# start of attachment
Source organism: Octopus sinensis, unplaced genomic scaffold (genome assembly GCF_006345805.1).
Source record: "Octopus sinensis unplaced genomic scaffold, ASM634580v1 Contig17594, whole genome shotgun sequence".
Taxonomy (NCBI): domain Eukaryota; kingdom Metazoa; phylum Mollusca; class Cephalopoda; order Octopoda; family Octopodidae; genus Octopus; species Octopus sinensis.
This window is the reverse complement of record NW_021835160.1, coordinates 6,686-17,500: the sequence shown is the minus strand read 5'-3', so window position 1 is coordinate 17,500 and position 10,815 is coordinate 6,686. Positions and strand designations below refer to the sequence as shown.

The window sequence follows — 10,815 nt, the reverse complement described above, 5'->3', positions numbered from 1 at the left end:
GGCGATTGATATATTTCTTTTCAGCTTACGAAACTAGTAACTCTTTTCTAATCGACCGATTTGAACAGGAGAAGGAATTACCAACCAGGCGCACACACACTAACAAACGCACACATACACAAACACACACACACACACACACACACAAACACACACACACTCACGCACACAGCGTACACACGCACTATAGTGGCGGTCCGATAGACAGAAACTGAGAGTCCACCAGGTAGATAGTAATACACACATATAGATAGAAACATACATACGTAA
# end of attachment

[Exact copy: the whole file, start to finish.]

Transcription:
Source organism: Octopus sinensis, unplaced genomic scaffold (genome assembly GCF_006345805.1).
Source record: "Octopus sinensis unplaced genomic scaffold, ASM634580v1 Contig17594, whole genome shotgun sequence".
Taxonomy (NCBI): domain Eukaryota; kingdom Metazoa; phylum Mollusca; class Cephalopoda; order Octopoda; family Octopodidae; genus Octopus; species Octopus sinensis.
This window is the reverse complement of record NW_021835160.1, coordinates 6,686-17,500: the sequence shown is the minus strand read 5'-3', so window position 1 is coordinate 17,500 and position 10,815 is coordinate 6,686. Positions and strand designations below refer to the sequence as shown.

The window sequence follows — 10,815 nt, the reverse complement described above, 5'->3', positions numbered from 1 at the left end:
GGCGATTGATATATTTCTTTTCAGCTTACGAAACTAGTAACTCTTTTCTAATCGACCGATTTGAACAGGAGAAGGAATTACCAACCAGGCGCACACACACTAACAAACGCACACATACACAAACACACACACACACACACACACACAAACACACACACACTCACGCACACAGCGTACACACGCACTATAGTGGCGGTCCGATAGACAGAAACTGAGAGTCCACCAGGTAGATAGTAATACACACATATAGATAGAAACATACATACGTAA